79 Hall St Bondi Beach, NSW 2026
|Opening hours||Mon - Sun 7:00 AM – 10:00 PM|
|Features||Accepts bookings, Bar, Breakfast-brunch, Business lunch, Family friendly, Gluten-free options, Green-eco focus, Groups, Late night, Licensed, Lunch specials, Long lunch, Outdoor seating, Vegetarian friendly, Wheelchair access|
|Prices||Moderate (mains $20-$40)|
|Payments||eftpos, AMEX, Cash, Visa, Mastercard|
|Phone||02 8412 0700|
Clive James, Barry Humphries, Germaine Greer, Robert Hughes. They're the "brilliant creatures" who left Australia for the wider world, recently celebrated in a terrific documentary by award-winning novelist Howard Jacobson. But hey, Jacobson, you missed one. You didn't include the author of those acclaimed works, Ricotta Hotcakes and Sweetcorn Fritters. You forgot to ask for the Bill.
If the world now regards Australian food as being bright, fresh and sunny, then it's partly due to Bill Granger. Since opening a little corner cafe in Darlinghurst 22 years ago, he's been serving up good-looking food that's market-fresh and fuss-free in at least 10 cook books, on the telly and at associated Bills restaurants and cafes in Japan, Hawaii and London (next stop, Seoul).
His genius is his lack of genius. The original lack of budget, space and equipment dictated the freshness, simplicity and low-tech, high-impact flavour combinations. It's always been the sort of food you imagine eating in Bondi. And now you can.
Granger's latest baby has slipped in next door to Gelato Messina in Hall Street, which will turn this stretch into a conga line of snaking queues come summertime. It's a more considered, residential interior than other Bills cafes, with striking wooden chairs, piles of magazines, artfully placed retro lamps and marble-topped tables. The menu is, as you'd expect, both healthy and hedonistic – kale chips and sweet miso brown rice porridge; shrimp burgers and parmesan chicken schnitzel.
Breakfast, lunch and dinner have their own charms. Mornings are post-swim casual, full of young families and beach babes; the footpath littered with dogs and scooters. "We ran out of high-chairs," says one of the cheery floor-staff. The "Classics" – ricotta hotcakes, sweet corn fritters and those curdy, creamy, almost mousse-like scrambled eggs ($14.50) – mix with such new #fitspo darlings as almond milk chia seed pots with berries, pomegranate and coconut yoghurt ($9.50).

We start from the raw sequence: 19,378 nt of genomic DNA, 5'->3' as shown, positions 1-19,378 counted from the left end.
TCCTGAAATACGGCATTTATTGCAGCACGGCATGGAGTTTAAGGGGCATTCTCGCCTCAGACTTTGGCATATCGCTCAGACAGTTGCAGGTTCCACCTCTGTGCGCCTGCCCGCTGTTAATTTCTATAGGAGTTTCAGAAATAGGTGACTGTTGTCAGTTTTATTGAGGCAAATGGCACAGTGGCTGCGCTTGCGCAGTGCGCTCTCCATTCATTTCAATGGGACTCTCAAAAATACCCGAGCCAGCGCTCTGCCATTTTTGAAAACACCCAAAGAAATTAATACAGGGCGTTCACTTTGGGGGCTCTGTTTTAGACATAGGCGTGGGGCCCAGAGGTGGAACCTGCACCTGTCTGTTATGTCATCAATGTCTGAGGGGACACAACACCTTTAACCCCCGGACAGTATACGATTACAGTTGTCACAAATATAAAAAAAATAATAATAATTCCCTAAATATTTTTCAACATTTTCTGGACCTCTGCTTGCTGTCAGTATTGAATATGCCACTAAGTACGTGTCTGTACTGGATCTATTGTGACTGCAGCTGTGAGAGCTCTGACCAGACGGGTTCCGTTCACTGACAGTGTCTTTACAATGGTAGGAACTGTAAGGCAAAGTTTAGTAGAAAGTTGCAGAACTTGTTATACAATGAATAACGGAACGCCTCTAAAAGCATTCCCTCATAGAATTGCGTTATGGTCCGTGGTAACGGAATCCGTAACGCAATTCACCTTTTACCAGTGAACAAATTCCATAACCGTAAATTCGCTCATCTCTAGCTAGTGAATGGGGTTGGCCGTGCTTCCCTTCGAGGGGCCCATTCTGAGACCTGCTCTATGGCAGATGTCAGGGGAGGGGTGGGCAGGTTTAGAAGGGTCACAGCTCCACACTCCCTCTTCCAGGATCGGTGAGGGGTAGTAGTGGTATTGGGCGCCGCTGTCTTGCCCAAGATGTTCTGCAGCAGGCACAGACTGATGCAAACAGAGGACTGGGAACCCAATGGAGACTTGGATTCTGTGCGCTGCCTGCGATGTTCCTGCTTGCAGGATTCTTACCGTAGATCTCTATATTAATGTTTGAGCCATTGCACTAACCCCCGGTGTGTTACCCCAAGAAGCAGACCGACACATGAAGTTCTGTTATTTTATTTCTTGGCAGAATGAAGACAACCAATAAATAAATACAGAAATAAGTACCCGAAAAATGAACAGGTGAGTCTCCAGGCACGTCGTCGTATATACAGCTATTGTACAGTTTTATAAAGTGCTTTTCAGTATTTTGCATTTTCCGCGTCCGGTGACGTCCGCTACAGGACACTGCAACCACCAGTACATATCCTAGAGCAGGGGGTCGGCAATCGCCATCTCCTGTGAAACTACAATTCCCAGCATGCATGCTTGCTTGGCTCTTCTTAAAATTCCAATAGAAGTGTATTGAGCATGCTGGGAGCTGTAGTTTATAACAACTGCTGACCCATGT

At lunch, Bills is at its most Bondi, full of snapper tiradito and tea-smoked trout, and effortless tans under Bassike shift dresses. There's an excellent wagyu burger ($26.50) with grilled swiss, club sauce, and a tumble of "impatient" (30 minute) pickles, a giant iceberg wedge on the side. There's a big, fluffy, egg-white omelette stuffed with slightly weird sugar-cured prawns ($21.50) that's perfectly acceptable, but basically, anyone who orders an egg-white omelette gets what they deserve.
At dinner, the room goes dark and slinky, with cocktails taking over from chai lattes. The menu is that little bit more grown-up as well, ranging from a pretty if tricky-to-eat dish of crisp, finely shaved kohlrabi ($14.50) - all white sails on a pink sea of thin, pink taramasalata - to a meaty fillet of masala roast snapper with spiced tomatoes ($30) with a lovely tamarind sweet-and-sourness.
Granger has a good eye for balance and texture, freshening up the often one-dimensional Korean fried chicken ($14.50) with a load of herbs and lettuce leaves for wrapping.
There's balance, too, in the democratic, mostly Australian wine list, including an earthy, spicy 2012 Swinney Ingenue Tira Lina Tempranillo/Grenache/Cabernet from Frankland River ($63). The pav ($16.50) is classic Granger; a beautiful mess of crunch, squish and tang from pistachio meringue, passionfruit and yoghurt cream.
I haven't always been a fan of his other cafes over the years, but this one is a beauty, with top staff in the kitchen and on the floor, and plenty of smart, fresh food that's full of sunshine and style. Besides, if Bill Granger couldn't do the ultimate Bondi cafe, who could?
Best bit: Bills does Bondi.
Worst bit: The weekend queues.
Go-to dish: Pistachio pavlova, passionfruit and yoghurt ice cream, $16.50.
Terry Durack is chief restaurant critic for The Sydney Morning Herald and senior reviewer for the Good Food Guide. This rating is based on the Good Food Guide scoring system.